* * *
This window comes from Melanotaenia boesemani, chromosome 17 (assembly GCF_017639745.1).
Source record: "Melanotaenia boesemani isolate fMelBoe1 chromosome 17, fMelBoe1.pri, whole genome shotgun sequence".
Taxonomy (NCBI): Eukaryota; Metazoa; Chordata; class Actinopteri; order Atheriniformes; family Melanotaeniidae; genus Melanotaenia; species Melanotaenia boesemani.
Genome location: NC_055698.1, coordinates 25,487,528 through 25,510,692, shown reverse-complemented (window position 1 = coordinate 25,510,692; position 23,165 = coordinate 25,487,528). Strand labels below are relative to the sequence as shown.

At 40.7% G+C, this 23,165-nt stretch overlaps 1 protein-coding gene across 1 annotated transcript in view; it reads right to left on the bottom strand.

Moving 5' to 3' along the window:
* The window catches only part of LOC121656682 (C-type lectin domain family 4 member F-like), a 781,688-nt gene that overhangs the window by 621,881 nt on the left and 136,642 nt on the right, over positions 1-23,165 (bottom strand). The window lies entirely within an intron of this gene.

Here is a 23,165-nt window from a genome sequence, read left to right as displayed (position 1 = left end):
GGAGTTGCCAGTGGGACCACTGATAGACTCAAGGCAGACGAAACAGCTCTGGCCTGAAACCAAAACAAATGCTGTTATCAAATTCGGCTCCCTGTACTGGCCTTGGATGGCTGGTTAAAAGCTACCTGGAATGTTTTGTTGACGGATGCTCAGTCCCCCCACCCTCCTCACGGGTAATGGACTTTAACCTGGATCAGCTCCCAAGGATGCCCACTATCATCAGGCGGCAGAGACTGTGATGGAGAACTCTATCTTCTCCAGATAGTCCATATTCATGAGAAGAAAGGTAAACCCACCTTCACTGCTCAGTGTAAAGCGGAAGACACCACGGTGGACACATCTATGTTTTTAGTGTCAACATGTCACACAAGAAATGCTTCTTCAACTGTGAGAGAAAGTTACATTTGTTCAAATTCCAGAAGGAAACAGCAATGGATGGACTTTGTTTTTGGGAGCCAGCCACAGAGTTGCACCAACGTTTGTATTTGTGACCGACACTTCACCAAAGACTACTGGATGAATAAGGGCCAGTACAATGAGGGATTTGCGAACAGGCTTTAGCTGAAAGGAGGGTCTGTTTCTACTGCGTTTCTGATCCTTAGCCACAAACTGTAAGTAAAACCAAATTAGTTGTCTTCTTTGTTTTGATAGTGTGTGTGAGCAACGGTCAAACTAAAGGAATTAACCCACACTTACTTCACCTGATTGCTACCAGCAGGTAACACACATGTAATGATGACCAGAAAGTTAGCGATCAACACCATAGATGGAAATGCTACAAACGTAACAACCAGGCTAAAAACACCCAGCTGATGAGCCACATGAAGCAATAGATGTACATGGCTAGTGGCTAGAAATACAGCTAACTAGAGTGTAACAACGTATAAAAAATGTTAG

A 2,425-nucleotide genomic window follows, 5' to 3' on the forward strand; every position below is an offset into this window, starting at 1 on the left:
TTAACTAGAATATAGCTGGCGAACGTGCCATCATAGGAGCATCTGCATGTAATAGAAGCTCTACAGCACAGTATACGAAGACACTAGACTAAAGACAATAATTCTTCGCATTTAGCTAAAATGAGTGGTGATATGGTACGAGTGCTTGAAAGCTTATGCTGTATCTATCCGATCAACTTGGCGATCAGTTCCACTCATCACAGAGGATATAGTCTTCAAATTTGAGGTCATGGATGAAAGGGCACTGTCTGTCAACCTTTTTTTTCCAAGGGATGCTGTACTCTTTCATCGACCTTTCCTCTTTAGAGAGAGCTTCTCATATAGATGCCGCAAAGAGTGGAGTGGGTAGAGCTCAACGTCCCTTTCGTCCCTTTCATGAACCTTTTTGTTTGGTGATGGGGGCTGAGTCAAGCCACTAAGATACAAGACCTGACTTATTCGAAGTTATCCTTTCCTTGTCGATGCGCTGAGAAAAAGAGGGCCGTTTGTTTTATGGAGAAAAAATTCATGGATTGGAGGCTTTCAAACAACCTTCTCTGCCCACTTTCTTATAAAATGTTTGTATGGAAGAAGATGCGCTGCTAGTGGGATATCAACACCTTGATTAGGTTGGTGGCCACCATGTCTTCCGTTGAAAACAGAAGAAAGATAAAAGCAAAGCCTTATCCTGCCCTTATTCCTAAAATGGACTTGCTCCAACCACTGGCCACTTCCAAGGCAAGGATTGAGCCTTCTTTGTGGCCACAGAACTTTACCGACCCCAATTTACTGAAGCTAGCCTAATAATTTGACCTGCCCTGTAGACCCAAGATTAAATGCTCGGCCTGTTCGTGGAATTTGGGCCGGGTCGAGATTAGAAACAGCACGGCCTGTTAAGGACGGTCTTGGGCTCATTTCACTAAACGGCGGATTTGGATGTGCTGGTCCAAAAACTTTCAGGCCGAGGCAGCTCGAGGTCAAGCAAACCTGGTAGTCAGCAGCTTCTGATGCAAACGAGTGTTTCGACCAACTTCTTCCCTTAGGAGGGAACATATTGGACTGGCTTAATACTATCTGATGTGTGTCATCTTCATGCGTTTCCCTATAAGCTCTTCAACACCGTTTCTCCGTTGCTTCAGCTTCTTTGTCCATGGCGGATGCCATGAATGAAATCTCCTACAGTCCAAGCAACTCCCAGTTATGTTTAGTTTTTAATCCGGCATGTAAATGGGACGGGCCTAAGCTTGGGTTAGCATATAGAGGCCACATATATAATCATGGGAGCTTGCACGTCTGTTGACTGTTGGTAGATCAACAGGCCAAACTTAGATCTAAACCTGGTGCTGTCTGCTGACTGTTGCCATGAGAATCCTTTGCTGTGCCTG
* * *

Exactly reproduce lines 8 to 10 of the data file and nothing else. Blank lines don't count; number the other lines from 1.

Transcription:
Here is a 23,165-nt window from a genome sequence, read left to right as displayed (position 1 = left end):
GGAGTTGCCAGTGGGACCACTGATAGACTCAAGGCAGACGAAACAGCTCTGGCCTGAAACCAAAACAAATGCTGTTATCAAATTCGGCTCCCTGTACTGGCCTTGGATGGCTGGTTAAAAGCTACCTGGAATGTTTTGTTGACGGATGCTCAGTCCCCCCACCCTCCTCACGGGTAATGGACTTTAACCTGGATCAGCTCCCAAGGATGCCCACTATCATCAGGCGGCAGAGACTGTGATGGAGAACTCTATCTTCTCCAGATAGTCCATATTCATGAGAAGAAAGGTAAACCCACCTTCACTGCTCAGTGTAAAGCGGAAGACACCACGGTGGACACATCTATGTTTTTAGTGTCAACATGTCACACAAGAAATGCTTCTTCAACTGTGAGAGAAAGTTACATTTGTTCAAATTCCAGAAGGAAACAGCAATGGATGGACTTTGTTTTTGGGAGCCAGCCACAGAGTTGCACCAACGTTTGTATTTGTGACCGACACTTCACCAAAGACTACTGGATGAATAAGGGCCAGTACAATGAGGGATTTGCGAACAGGCTTTAGCTGAAAGGAGGGTCTGTTTCTACTGCGTTTCTGATCCTTAGCCACAAACTGTAAGTAAAACCAAATTAGTTGTCTTCTTTGTTTTGATAGTGTGTGTGAGCAACGGTCAAACTAAAGGAATTAACCCACACTTACTTCACCTGATTGCTACCAGCAGGTAACACACATGTAATGATGACCAGAAAGTTAGCGATCAACACCATAGATGGAAATGCTACAAACGTAACAACCAGGCTAAAAACACCCAGCTGATGAGCCACATGAAGCAATAGATGTACATGGCTAGTGGCTAGAAATACAGCTAACTAGAGTGTAACAACGTATAAAAAATGTTAG

A 2,425-nucleotide genomic window follows, 5' to 3' on the forward strand; every position below is an offset into this window, starting at 1 on the left: